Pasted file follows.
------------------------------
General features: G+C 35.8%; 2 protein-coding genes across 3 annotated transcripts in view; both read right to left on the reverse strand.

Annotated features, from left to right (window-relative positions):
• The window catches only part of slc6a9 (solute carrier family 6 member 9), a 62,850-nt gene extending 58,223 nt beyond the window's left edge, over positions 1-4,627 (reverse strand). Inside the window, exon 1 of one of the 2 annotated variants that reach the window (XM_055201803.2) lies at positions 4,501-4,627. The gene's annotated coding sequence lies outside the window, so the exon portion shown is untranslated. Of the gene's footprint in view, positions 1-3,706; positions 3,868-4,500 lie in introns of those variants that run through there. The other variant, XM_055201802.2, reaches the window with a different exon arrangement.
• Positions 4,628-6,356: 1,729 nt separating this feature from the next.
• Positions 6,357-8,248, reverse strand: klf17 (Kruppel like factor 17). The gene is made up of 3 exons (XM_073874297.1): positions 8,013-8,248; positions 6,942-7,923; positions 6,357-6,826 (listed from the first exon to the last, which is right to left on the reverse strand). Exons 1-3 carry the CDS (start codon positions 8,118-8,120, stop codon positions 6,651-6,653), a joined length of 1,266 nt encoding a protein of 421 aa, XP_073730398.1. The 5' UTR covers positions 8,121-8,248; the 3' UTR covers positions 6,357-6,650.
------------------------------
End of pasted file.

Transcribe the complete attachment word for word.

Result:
General features: G+C 35.8%; 2 protein-coding genes across 3 annotated transcripts in view; both read right to left on the reverse strand.

Annotated features, from left to right (window-relative positions):
• The window catches only part of slc6a9 (solute carrier family 6 member 9), a 62,850-nt gene extending 58,223 nt beyond the window's left edge, over positions 1-4,627 (reverse strand). Inside the window, exon 1 of one of the 2 annotated variants that reach the window (XM_055201803.2) lies at positions 4,501-4,627. The gene's annotated coding sequence lies outside the window, so the exon portion shown is untranslated. Of the gene's footprint in view, positions 1-3,706; positions 3,868-4,500 lie in introns of those variants that run through there. The other variant, XM_055201802.2, reaches the window with a different exon arrangement.
• Positions 4,628-6,356: 1,729 nt separating this feature from the next.
• Positions 6,357-8,248, reverse strand: klf17 (Kruppel like factor 17). The gene is made up of 3 exons (XM_073874297.1): positions 8,013-8,248; positions 6,942-7,923; positions 6,357-6,826 (listed from the first exon to the last, which is right to left on the reverse strand). Exons 1-3 carry the CDS (start codon positions 8,118-8,120, stop codon positions 6,651-6,653), a joined length of 1,266 nt encoding a protein of 421 aa, XP_073730398.1. The 5' UTR covers positions 8,121-8,248; the 3' UTR covers positions 6,357-6,650.